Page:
“No. Civilised minds, including mine, do not care to be reminded of our ancestral history of being hunted as night.”

“But what was it about those noises?”

“They have to be audio recordings. If he is determined to recreate these birds he probably wants to reimagine their sound.”

“Are you afraid of him raising dead creatures?” I asked, smiling to comfort her.

She chose not to answer, but begged me, “This simply cannot continue.”

“What are we to do?”

“Help me watch what goes on out there?”


“Look! Just stay up tonight with me and watch.”

I gave no answer, so she whined, “Please!

I nodded my head.


After hours of darkness, during which I wondered what exactly we were supposed to be looking for, a floodlight came on, followed by lights in the back birdhouse. Huge egg shell halves lay in the middle of the garden.

What laid that egg?” Linda asked in a whisper.

The egg shells appeared large and strong enough to hold gallons of water. A creature that might possibly be a hatchling stood beside the shell. Then the fuzzy, flightless, man-sized bird, strutted about, its head pointing down.

Linda gasped as if about to scream. I covered her mouth and warned her not to. I got out my mobile phone and filmed the bird. After a minute had passed I stopped to watch the video evidence. It had recorded nothing! I tried once more and got the same results.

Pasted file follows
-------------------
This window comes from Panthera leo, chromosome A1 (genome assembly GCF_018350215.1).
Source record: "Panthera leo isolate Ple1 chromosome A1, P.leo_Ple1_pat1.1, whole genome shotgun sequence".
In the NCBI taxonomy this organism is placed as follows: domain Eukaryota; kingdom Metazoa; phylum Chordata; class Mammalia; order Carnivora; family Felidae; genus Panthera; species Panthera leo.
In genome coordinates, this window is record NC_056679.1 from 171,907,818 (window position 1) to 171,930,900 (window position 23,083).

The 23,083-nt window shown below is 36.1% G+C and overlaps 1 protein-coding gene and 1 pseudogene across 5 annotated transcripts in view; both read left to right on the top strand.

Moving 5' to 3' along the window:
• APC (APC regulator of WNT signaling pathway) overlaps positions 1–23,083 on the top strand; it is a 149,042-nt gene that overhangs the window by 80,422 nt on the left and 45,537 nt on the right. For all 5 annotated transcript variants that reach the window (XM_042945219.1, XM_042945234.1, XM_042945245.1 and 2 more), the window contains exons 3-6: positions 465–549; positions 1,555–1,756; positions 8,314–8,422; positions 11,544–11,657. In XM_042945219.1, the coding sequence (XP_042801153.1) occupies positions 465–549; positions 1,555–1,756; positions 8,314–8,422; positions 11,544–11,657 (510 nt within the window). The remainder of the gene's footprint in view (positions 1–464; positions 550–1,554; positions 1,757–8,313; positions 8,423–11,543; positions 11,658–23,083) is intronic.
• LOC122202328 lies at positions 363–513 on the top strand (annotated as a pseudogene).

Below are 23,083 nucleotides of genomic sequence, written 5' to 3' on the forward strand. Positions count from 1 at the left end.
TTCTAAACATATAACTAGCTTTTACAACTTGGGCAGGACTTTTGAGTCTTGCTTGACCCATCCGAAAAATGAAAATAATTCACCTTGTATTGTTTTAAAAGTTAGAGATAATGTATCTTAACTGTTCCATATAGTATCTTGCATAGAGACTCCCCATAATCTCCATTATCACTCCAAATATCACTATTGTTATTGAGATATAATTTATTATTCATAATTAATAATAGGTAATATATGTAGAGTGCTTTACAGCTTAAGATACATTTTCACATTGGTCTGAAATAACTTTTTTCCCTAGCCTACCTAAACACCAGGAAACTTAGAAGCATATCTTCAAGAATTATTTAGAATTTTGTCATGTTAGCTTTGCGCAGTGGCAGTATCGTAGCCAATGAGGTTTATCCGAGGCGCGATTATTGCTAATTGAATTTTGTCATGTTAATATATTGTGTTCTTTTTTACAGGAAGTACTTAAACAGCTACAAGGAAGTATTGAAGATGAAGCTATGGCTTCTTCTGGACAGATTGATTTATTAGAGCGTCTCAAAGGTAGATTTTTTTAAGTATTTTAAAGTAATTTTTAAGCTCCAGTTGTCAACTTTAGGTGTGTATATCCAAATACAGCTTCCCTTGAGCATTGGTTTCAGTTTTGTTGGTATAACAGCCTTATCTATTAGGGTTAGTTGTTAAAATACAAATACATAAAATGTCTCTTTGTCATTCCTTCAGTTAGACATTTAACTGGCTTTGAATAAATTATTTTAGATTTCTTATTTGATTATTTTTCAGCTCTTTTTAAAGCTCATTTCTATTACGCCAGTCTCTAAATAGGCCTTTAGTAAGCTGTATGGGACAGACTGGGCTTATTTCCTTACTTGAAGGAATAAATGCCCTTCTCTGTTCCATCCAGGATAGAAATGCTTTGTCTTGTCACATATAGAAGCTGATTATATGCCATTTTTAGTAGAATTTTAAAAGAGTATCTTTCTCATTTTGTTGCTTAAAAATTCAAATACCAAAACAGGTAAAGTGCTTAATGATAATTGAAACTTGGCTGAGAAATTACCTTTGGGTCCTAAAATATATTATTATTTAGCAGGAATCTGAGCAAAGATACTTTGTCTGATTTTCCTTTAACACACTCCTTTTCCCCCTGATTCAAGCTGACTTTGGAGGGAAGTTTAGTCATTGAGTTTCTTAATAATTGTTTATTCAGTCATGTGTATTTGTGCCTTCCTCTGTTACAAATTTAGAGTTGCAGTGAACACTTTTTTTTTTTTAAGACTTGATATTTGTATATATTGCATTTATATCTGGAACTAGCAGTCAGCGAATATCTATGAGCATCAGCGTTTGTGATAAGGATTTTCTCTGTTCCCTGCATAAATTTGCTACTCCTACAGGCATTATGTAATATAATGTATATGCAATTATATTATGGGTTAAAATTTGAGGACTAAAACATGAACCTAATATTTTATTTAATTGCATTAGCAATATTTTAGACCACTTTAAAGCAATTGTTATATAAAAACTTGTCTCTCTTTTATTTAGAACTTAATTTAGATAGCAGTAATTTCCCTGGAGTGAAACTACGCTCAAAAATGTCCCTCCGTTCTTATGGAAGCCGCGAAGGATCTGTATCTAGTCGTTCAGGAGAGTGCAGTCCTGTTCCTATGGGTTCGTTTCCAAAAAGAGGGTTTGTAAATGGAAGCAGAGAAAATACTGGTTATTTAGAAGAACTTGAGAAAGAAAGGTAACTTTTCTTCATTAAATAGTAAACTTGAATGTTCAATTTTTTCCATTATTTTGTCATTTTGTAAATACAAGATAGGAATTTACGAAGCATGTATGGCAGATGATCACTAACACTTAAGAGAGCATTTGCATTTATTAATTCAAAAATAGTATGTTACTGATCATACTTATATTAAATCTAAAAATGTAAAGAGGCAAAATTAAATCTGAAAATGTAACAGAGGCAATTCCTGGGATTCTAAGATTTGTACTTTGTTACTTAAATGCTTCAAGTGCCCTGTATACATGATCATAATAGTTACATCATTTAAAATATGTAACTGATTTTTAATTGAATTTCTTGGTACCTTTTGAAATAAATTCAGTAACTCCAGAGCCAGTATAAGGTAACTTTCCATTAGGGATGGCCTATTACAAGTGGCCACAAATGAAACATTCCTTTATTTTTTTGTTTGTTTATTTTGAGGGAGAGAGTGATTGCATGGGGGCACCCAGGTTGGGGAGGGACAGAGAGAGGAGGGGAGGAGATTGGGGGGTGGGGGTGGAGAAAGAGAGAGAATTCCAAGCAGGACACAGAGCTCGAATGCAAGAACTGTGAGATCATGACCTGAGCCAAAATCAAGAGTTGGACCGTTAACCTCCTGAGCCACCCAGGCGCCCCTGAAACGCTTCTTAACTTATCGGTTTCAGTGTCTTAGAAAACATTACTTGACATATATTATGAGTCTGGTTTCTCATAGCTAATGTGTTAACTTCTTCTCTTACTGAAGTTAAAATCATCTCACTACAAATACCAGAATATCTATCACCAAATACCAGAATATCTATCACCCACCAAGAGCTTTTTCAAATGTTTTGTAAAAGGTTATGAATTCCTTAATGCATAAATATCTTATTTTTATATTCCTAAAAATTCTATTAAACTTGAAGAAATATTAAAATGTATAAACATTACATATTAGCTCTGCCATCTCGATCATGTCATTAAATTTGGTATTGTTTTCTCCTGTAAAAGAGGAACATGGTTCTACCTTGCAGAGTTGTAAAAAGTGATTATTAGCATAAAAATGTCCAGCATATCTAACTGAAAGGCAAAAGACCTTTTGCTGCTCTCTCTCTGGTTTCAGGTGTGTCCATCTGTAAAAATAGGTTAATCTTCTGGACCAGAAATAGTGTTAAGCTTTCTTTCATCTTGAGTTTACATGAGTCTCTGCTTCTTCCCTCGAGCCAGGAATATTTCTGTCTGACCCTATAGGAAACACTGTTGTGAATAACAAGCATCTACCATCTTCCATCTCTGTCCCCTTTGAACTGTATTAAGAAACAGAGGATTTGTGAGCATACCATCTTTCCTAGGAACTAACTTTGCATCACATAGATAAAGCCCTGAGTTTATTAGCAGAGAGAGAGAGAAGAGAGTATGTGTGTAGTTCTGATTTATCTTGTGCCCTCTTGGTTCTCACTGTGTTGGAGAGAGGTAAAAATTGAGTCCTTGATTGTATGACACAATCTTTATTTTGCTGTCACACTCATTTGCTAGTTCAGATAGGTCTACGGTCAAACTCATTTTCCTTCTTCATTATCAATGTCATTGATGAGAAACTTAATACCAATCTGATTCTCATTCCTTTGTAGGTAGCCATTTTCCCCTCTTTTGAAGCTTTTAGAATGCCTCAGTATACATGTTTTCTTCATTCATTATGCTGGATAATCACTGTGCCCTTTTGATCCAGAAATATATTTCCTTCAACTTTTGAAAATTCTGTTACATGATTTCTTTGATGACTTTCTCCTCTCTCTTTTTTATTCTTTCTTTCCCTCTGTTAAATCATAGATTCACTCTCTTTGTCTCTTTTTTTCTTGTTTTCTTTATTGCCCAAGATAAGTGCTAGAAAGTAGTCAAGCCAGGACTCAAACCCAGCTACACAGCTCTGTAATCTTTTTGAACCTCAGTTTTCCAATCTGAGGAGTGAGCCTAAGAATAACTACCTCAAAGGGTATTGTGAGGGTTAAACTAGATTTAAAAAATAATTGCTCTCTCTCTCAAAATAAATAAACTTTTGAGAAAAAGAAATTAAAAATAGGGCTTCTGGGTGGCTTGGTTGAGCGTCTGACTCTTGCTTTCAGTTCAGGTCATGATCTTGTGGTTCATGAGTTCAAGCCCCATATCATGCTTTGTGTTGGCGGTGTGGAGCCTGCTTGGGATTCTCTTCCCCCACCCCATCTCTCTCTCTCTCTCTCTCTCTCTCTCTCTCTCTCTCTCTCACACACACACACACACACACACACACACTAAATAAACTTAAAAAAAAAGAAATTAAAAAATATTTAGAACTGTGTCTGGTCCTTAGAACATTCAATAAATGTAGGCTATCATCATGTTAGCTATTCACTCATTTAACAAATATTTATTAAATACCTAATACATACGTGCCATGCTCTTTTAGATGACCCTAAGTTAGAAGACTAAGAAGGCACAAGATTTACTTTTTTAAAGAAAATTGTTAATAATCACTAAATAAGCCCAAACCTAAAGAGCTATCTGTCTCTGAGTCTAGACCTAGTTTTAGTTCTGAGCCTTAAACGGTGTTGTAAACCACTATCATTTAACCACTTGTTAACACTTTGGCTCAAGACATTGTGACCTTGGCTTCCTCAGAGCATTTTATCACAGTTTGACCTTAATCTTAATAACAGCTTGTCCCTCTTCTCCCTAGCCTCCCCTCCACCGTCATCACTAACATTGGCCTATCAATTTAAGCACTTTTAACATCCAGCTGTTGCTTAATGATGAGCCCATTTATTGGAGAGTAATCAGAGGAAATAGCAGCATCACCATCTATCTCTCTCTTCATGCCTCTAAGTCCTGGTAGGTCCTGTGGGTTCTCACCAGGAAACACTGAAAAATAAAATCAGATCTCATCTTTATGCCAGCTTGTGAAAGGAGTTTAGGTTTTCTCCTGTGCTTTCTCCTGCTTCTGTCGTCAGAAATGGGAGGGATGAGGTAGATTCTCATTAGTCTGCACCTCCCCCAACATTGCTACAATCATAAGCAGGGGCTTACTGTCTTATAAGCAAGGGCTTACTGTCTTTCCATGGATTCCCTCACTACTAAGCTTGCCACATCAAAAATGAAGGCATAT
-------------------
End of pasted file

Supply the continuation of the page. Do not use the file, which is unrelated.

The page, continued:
“What should we do?” Linda asked.

Both of us felt useless. When the bird finally faced our direction, it was as if the predatory thing was peering straight at us. Even though we were hiding within my home, I felt that the bird could easily attack us, perhaps summoning others, who were now moving around in the night, to join it. The rear bird house had become a hive of activity, our neighbour’s creations very much alive—an insane situation.

What could we do? It was obvious the large hatchling was trying to jump the wall into my garden. Surely it could not be so flexible, and its weight would naturally prevent it…or would it?